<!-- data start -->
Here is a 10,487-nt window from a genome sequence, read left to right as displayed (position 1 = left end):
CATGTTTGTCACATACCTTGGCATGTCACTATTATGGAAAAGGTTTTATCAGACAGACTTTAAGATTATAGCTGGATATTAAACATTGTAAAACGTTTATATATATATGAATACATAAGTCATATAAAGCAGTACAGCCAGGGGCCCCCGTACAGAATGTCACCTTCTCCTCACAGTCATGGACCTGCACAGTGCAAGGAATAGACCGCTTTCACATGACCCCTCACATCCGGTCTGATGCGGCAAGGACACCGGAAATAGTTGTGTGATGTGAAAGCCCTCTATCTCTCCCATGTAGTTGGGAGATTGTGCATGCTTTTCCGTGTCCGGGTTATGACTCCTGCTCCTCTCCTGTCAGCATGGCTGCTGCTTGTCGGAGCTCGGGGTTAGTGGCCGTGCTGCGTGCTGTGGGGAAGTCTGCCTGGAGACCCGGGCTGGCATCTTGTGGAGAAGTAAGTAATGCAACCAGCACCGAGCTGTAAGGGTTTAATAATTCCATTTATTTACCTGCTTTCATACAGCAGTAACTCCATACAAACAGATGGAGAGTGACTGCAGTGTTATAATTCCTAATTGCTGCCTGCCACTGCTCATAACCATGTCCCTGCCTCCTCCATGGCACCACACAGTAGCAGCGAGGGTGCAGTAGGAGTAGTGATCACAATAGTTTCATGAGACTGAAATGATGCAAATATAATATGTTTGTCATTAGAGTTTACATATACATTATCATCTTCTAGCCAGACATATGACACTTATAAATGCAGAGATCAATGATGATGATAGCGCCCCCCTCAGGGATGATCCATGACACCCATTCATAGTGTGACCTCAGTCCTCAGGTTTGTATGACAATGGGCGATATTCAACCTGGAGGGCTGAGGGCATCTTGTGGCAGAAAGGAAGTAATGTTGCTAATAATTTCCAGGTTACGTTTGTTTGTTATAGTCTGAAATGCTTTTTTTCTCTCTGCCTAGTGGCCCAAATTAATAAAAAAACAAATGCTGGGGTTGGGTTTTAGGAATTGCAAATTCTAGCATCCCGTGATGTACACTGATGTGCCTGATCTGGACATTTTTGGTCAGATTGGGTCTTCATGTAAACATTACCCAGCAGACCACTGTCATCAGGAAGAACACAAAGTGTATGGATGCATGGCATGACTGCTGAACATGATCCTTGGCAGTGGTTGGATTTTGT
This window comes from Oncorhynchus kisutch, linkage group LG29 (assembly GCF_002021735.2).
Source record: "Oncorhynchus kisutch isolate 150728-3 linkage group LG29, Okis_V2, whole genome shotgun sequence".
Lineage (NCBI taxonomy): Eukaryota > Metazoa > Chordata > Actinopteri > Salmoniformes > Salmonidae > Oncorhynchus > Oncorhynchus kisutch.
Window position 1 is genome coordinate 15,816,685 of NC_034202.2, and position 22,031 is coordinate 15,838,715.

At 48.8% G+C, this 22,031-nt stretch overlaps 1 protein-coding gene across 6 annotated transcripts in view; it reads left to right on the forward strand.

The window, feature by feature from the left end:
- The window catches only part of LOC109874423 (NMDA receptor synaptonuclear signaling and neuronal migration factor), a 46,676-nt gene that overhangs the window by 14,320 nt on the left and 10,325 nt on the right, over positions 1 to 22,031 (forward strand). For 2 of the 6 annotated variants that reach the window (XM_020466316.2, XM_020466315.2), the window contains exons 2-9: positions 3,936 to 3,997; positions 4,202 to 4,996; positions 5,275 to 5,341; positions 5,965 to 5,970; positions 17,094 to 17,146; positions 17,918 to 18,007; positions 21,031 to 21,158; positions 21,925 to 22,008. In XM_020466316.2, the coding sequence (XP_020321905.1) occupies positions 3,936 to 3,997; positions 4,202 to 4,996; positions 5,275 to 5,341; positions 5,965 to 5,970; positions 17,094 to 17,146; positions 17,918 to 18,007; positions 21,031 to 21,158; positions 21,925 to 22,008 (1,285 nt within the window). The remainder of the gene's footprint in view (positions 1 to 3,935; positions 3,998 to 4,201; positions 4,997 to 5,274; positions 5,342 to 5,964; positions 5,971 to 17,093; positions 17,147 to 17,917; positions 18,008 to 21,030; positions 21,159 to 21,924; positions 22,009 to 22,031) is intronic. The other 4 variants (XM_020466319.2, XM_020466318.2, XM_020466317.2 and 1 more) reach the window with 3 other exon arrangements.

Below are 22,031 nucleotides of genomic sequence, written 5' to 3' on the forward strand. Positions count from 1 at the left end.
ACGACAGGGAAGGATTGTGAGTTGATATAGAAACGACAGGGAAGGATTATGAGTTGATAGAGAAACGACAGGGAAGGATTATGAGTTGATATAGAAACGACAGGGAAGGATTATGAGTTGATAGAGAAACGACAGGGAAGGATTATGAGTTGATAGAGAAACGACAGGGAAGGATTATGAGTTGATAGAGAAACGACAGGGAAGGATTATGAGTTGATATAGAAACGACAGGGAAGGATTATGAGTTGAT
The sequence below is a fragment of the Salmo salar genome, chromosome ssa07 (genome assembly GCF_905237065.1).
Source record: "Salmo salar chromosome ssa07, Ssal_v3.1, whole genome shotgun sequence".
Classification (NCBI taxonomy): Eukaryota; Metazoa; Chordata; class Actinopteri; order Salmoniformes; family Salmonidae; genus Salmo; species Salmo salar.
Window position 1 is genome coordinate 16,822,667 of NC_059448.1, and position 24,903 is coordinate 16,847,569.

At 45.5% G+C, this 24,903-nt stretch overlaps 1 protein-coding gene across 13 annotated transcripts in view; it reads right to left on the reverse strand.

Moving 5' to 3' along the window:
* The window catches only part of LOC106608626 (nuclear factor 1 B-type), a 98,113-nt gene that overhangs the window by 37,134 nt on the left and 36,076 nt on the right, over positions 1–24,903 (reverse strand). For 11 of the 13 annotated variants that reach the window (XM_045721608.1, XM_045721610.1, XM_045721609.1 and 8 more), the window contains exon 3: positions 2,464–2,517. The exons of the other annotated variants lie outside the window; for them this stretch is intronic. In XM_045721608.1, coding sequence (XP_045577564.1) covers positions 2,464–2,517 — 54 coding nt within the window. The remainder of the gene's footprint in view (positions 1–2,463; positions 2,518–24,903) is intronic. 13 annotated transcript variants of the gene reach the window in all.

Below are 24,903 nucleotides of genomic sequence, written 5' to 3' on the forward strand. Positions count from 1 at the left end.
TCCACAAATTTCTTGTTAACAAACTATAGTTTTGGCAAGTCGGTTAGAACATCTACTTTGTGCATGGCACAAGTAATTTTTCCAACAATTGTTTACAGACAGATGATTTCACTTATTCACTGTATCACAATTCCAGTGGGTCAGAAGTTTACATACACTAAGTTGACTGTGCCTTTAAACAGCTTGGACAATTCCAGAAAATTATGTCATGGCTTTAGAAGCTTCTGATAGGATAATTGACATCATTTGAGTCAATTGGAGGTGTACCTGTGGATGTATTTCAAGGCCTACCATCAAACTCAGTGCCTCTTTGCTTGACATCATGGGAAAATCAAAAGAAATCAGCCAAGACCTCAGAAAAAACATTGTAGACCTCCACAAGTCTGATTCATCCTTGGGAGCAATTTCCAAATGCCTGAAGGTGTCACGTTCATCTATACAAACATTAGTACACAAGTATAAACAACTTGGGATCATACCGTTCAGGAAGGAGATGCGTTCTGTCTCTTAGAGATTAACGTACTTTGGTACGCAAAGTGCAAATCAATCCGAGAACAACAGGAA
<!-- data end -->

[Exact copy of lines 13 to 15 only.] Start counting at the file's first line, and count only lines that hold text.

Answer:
Source record: "Salmo salar chromosome ssa07, Ssal_v3.1, whole genome shotgun sequence".
Classification (NCBI taxonomy): Eukaryota; Metazoa; Chordata; class Actinopteri; order Salmoniformes; family Salmonidae; genus Salmo; species Salmo salar.
Window position 1 is genome coordinate 16,822,667 of NC_059448.1, and position 24,903 is coordinate 16,847,569.